Welcome back to take a look at children’s and young adults book reviews. It’s nearly Book Week, so keep an eye out for fabulous costumes and the CBCA Book Awards!
HM Waugh reviewed To the Lighthouse by Cristy Burne, a book of friendship and adventure, perfect for 7-10 year olds.
“A book you can give to your kids with confidence, and the only behaviour it’s likely to encourage is an increased wish to be outside experiencing life.”
Jennifer looked at The Bone Sparrow by Zana Fraillon, the story of a boy born in an Australian detention centre.
“This is a beautifully written book. It may be aimed at the 8 to 14-year-old age group, but I’d recommend it to all adults (and politicians) as well. “
The D-Bot Squad series is a series of children’s books by Mac Park – Louise Park and Susannah McFarlane. Debbish read the first before sharing them with her god-son, enjoying the way the books mixed an eternal love for children (dinosaurs) with new technology and technological ideas.
“Pickle has just started reading these books . . . but was keen to share these books for those looking for the perfect reading matter for new readers “
Jess read and reviewed My Brother Tom by Michelle Worthington, a book aimed at giving context and comfort to the older siblings of a premature baby. Although those older siblings are the target audience, Jess felt it had a much wider appeal:
“My Brother Tom is a story with a hole lot of heart. It’s honest and real, and the families vulnerability really shines through on the page. It’s both heart breaking and heart warming at the same time, and is a book that left me astounded yet again by the power of picture books. It’s a picture book that transcends the realm of picture books, and it has universal appeal that will speak to readers of all ages, family backgrounds and structures regardless of whether they have or know of any babies born prematurely.”
The Dream Walker by Victoria Carless was a huge hit this month, with three reviews from Rochelle, Kali and Cass. It’s the story of 16 year old Lucy who lives in a tiny North Queensland town and has to deal with secrets all around. Rochelle found it a refreshing and enjoyable read which was easy to get into, while Kali was interested in the humour and language of the book. Cass was also struck by the language:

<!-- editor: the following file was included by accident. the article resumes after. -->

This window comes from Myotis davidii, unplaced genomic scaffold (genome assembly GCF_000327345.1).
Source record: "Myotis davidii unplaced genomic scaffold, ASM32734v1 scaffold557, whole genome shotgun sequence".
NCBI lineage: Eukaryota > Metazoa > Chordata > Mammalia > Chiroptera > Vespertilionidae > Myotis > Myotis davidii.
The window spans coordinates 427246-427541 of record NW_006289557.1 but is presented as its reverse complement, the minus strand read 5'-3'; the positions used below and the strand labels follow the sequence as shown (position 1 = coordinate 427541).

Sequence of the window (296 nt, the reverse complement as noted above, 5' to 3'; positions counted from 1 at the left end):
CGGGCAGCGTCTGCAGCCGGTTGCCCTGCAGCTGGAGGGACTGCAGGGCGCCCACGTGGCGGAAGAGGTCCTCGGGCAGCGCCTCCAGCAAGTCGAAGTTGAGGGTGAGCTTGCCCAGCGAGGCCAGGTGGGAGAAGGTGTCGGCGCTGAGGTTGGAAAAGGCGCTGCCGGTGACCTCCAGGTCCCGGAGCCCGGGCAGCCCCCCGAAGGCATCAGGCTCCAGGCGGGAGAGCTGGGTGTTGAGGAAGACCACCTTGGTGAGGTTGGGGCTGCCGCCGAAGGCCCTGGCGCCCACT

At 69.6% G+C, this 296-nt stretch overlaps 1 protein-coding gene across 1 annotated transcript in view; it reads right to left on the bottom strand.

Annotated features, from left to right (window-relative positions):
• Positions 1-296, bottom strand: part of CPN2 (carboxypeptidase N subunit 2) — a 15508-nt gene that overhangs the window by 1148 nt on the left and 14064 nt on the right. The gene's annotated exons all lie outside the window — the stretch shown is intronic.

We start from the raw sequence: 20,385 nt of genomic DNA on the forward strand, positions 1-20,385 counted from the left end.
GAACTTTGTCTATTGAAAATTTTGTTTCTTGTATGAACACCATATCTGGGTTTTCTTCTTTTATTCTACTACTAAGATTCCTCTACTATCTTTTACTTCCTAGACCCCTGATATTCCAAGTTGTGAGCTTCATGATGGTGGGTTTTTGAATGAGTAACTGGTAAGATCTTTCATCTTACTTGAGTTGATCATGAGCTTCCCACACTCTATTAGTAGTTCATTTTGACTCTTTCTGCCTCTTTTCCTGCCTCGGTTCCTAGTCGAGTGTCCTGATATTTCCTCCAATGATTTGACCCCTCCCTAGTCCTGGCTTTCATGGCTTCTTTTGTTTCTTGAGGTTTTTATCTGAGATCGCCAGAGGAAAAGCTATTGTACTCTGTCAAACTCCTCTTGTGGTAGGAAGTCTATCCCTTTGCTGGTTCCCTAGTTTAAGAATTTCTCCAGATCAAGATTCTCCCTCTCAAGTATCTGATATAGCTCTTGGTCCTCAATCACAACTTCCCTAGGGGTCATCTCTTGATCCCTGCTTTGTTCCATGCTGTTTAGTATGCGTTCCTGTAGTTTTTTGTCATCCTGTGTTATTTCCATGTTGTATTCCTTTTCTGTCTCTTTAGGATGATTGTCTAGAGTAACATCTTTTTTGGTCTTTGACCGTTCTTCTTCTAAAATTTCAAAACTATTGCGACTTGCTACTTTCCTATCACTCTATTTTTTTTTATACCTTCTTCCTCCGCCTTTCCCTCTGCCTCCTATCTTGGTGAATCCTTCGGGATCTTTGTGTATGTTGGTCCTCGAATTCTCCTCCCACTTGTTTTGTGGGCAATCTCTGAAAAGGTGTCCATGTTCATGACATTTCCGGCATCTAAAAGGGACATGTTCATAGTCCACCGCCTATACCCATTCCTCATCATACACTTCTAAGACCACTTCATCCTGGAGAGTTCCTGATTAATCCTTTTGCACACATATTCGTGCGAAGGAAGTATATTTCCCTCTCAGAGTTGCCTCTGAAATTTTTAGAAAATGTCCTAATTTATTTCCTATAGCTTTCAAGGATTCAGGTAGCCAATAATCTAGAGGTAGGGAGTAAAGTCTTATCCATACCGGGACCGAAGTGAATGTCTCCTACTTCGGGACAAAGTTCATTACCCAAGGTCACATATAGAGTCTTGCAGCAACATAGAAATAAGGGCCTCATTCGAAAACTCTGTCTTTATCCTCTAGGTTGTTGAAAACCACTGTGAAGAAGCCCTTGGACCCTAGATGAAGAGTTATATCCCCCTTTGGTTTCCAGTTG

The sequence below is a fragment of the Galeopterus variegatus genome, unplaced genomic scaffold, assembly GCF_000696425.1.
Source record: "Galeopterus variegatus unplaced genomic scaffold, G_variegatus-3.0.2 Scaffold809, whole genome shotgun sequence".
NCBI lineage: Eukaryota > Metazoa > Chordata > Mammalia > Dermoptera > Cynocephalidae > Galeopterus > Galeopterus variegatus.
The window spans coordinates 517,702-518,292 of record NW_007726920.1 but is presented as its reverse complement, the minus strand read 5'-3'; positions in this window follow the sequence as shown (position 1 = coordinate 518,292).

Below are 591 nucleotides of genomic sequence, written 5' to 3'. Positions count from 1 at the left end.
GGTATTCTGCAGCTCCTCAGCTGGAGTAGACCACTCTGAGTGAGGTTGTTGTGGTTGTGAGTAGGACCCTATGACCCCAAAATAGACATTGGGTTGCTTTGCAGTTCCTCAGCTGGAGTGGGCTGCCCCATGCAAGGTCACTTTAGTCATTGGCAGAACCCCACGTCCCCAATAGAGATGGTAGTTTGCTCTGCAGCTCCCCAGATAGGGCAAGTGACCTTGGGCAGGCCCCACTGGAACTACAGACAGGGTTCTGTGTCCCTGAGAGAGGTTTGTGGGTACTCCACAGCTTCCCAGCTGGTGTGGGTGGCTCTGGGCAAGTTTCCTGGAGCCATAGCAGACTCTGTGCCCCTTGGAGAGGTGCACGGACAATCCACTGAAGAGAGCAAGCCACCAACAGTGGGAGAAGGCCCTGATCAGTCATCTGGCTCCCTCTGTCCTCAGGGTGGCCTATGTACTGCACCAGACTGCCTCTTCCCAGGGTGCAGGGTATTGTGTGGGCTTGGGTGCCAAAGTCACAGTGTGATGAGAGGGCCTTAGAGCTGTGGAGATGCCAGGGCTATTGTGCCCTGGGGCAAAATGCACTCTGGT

“At first, I was a bit deterred by the sheer number of Aussie slang phrases and expressions that punctuate every sentence. But as I forged deeper into the story, the language began to roll around me in a comforting and familiar way, enveloping me in the time and place, and most importantly, strengthening my bonds with the characters, who are all as Aussie as they come.”
Theresa reviewed Third Witch by Jackie French, a retelling of Macbeth through the eyes of Lady Macbeth’s lady’s maid. She appreciated the way French explored this well known story, keeping it accessible while still containing Shakespearean dialogue.
“If Jackie French’s aim was to demonstrate good triumphing over evil and superstition, then she’s done a marvellous job of it. I thoroughly enjoyed Third Witch and recommend it to both long-term Macbeth fans and students studying Macbeth for the first time, as well as everyone in between!”
Brenda took at look at Agent Nomad #1: The Eleventh Hour, the first in a new YA series by Skye Melki-Wegner. She was thoroughly impressed by it, stating that it ticked all the right boxes. Meanwhile, Emily read The Space Between by Rachel Sanderson, finding it a fantastic page turner:
“The atmosphere in this book was what struck me the most. There’s a real rawness underneath everything. “
Finally Nadia L King read and reviewed The Undercurrent by Paula Weston, the kind of book, she says, which makes you want to tell everyone to go away so you can enjoy it!
“Weston has written a high-voltage story full of explosive action and a zing of romance. The Undercurrent is a fast-paced, thrilling, futuristic action-packed YA novel that will have you zapped to your seat.”
I hope everyone has a great Book Week, filled with easy to make/wear costumes!
About Melina – Despite others hinting that I am supposed to ‘grow up’ at some point, books for young people continue to play a huge part in my reading life. This has served me well – as a teacher, book recommender, parent and educational resource designer. I’m currently writing novel studies as teaching resources, enjoying the rich world of picture books with my five-year-old and one-year-old, revisiting some of my favourite authors and reviewing books